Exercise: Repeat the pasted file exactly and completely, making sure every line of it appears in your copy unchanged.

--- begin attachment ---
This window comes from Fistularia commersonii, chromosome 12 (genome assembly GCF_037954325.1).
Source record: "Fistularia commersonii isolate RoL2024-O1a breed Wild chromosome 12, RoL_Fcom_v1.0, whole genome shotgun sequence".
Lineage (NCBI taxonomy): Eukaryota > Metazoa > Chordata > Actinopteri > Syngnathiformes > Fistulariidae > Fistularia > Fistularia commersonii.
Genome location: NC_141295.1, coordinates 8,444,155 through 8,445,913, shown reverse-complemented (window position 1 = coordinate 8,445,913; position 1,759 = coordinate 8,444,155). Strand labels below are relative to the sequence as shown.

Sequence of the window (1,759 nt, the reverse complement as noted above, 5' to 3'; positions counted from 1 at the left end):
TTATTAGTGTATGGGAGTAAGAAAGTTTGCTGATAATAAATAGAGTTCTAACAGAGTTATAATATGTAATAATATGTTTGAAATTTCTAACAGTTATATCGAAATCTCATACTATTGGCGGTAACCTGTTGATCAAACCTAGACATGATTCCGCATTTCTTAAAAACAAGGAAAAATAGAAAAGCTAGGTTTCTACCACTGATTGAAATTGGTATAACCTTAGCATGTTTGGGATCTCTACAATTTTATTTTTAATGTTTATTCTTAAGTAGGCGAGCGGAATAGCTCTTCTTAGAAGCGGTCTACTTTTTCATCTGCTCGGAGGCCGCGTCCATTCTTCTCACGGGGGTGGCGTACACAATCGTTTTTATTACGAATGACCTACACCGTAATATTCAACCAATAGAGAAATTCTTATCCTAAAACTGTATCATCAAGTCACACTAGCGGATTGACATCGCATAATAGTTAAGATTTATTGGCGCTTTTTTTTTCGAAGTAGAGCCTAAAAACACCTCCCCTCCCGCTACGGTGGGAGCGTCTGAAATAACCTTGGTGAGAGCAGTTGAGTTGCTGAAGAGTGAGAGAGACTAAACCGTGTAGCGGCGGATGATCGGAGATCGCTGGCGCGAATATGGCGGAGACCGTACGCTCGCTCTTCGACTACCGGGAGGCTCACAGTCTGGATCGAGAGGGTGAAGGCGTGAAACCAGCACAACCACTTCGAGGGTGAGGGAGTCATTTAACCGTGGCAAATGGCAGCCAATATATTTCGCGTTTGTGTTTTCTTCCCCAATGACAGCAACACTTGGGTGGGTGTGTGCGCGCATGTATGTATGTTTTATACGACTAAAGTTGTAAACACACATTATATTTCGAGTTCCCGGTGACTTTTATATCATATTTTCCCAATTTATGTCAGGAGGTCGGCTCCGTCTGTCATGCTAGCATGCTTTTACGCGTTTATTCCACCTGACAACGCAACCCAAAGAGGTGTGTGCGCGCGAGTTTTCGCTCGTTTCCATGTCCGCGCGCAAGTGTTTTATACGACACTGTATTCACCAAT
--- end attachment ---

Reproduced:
This window comes from Fistularia commersonii, chromosome 12 (genome assembly GCF_037954325.1).
Source record: "Fistularia commersonii isolate RoL2024-O1a breed Wild chromosome 12, RoL_Fcom_v1.0, whole genome shotgun sequence".
Lineage (NCBI taxonomy): Eukaryota > Metazoa > Chordata > Actinopteri > Syngnathiformes > Fistulariidae > Fistularia > Fistularia commersonii.
Genome location: NC_141295.1, coordinates 8,444,155 through 8,445,913, shown reverse-complemented (window position 1 = coordinate 8,445,913; position 1,759 = coordinate 8,444,155). Strand labels below are relative to the sequence as shown.

Sequence of the window (1,759 nt, the reverse complement as noted above, 5' to 3'; positions counted from 1 at the left end):
TTATTAGTGTATGGGAGTAAGAAAGTTTGCTGATAATAAATAGAGTTCTAACAGAGTTATAATATGTAATAATATGTTTGAAATTTCTAACAGTTATATCGAAATCTCATACTATTGGCGGTAACCTGTTGATCAAACCTAGACATGATTCCGCATTTCTTAAAAACAAGGAAAAATAGAAAAGCTAGGTTTCTACCACTGATTGAAATTGGTATAACCTTAGCATGTTTGGGATCTCTACAATTTTATTTTTAATGTTTATTCTTAAGTAGGCGAGCGGAATAGCTCTTCTTAGAAGCGGTCTACTTTTTCATCTGCTCGGAGGCCGCGTCCATTCTTCTCACGGGGGTGGCGTACACAATCGTTTTTATTACGAATGACCTACACCGTAATATTCAACCAATAGAGAAATTCTTATCCTAAAACTGTATCATCAAGTCACACTAGCGGATTGACATCGCATAATAGTTAAGATTTATTGGCGCTTTTTTTTTCGAAGTAGAGCCTAAAAACACCTCCCCTCCCGCTACGGTGGGAGCGTCTGAAATAACCTTGGTGAGAGCAGTTGAGTTGCTGAAGAGTGAGAGAGACTAAACCGTGTAGCGGCGGATGATCGGAGATCGCTGGCGCGAATATGGCGGAGACCGTACGCTCGCTCTTCGACTACCGGGAGGCTCACAGTCTGGATCGAGAGGGTGAAGGCGTGAAACCAGCACAACCACTTCGAGGGTGAGGGAGTCATTTAACCGTGGCAAATGGCAGCCAATATATTTCGCGTTTGTGTTTTCTTCCCCAATGACAGCAACACTTGGGTGGGTGTGTGCGCGCATGTATGTATGTTTTATACGACTAAAGTTGTAAACACACATTATATTTCGAGTTCCCGGTGACTTTTATATCATATTTTCCCAATTTATGTCAGGAGGTCGGCTCCGTCTGTCATGCTAGCATGCTTTTACGCGTTTATTCCACCTGACAACGCAACCCAAAGAGGTGTGTGCGCGCGAGTTTTCGCTCGTTTCCATGTCCGCGCGCAAGTGTTTTATACGACACTGTATTCACCAAT